A dedicated team of shunt drivers and shunters is available at all times to handle trains and move locos and wagons around the site. The loco maintenance area does not include a shed area, so while A, C and D exams are carried out on site, more complex maintenance is carried out at other Freightliner locations (such as Leeds Midland Road or Crewe Basford Hall). A team of 12 fitters works on both locos and wagons. Up to 15 locos pass through the fuel point every 24 hours, with the average 3500 litre fuel fill taking just over five minutes. The 100,000 litres of diesel fuel required each week is, ironically, delivered to Maritime by road tanker. Locos not requiring maintenance are typically turned round in approximately 45 minutes.
Incoming and outgoing trains are inspected by both the traffic (physical condition of wagons) and operations teams (correct loading of wagons, condition of containers). The teams’ activity is dictated by the arrival and departure of trains, with a group of morning trains moving from around 08.00 and afternoon trains between 14.00 and 16.00. Fitters maintain the wagons using a wide range of spares held on site, notably wheelsets from all of the major wagon types, which stretch away on a lengthy storage area on one edge of the Terminal. Around 178 are present in November, with capacity to store up to 300.
On our visit the first arrival of the day is 4O22, the 00.45 from Manchester Trafford Park FLT, which pulls in at 07.56 formed of 44 wagons, before it is split and unloading begins. By then many of the containers that will be back loaded onto the train are already waiting to be lifted onto the wagons.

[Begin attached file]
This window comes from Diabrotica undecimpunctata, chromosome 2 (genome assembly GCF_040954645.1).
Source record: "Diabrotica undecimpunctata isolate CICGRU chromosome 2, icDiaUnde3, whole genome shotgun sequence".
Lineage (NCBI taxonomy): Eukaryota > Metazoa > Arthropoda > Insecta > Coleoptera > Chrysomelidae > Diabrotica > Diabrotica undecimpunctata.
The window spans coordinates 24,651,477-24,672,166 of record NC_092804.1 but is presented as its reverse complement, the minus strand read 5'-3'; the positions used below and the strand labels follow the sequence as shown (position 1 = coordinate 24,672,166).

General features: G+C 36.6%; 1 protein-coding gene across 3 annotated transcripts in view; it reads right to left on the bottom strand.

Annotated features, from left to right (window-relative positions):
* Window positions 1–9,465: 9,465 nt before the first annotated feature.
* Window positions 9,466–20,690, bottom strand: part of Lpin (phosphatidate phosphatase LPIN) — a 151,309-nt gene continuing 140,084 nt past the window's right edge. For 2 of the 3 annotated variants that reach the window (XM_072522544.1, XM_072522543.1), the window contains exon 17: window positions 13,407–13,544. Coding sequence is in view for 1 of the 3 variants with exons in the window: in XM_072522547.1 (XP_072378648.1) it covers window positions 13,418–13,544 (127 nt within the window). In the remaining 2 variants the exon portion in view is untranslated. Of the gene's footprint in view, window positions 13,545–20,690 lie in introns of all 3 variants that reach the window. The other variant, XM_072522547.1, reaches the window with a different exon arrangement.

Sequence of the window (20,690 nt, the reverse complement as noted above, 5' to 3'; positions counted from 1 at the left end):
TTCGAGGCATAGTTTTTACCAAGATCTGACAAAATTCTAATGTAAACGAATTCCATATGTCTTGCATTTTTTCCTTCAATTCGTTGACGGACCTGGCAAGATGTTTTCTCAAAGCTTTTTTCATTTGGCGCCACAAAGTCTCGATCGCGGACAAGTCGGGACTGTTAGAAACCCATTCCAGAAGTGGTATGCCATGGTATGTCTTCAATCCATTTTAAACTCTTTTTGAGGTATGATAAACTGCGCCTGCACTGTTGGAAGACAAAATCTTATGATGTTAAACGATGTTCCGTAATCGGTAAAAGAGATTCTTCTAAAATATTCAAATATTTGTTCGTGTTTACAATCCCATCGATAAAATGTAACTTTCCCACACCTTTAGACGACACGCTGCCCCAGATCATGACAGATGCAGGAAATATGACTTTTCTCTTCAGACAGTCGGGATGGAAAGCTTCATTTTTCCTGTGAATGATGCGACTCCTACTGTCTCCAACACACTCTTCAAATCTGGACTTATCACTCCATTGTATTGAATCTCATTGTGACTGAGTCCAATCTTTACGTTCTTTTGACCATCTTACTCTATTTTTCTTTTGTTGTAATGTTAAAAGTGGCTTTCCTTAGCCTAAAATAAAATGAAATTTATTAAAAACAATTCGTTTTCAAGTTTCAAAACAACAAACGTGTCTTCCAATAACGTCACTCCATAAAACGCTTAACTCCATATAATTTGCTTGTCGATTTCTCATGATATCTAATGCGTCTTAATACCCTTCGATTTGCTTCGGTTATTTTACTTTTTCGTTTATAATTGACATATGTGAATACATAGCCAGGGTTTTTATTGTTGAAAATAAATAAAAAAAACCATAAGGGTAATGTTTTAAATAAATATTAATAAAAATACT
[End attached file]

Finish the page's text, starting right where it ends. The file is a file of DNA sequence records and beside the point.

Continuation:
Despite a high level of computerisation, some analogue processes remain. We join train dispatcher Tim as he prepares to inspect the 4M65 13.45 departure for Birmingham Lawley Street FLT.
He has printed off the lists which detail every wagon and the container that should be loaded on it and we take these with us. Starting at one end of the first half we methodically check each wagon one side to ensure hand brakes are off, container numbers are correct and the boxes are properly seated in their spigots and couplers and brake pipes are securely connected. We then progress back down the other side, as Tim physically ticks off each wagon on the print-outs, noting any anomalies (there are none on this particular train) on the sheet.
As we complete the inspection of the second portion, shunter Scott is already waiting with the train loco and first half of the train to join both together, ready for departure. Back in the office, Tim enters the train as inspected onto the system, ready for team manager Matt to dispatch it.
The last part of the day shift involves ensuring that trains and containers are in place ready for the night shift and that the Terminal is tidied up for the night. A replacement team arrives to repeat the process during the hours of darkness in a Terminal that never sleeps.
Rail Express would like to thank Terminal manager Dan Prendergast and all of the team at Southampton Maritime involved in this feature who gave freely of their time and knowledge.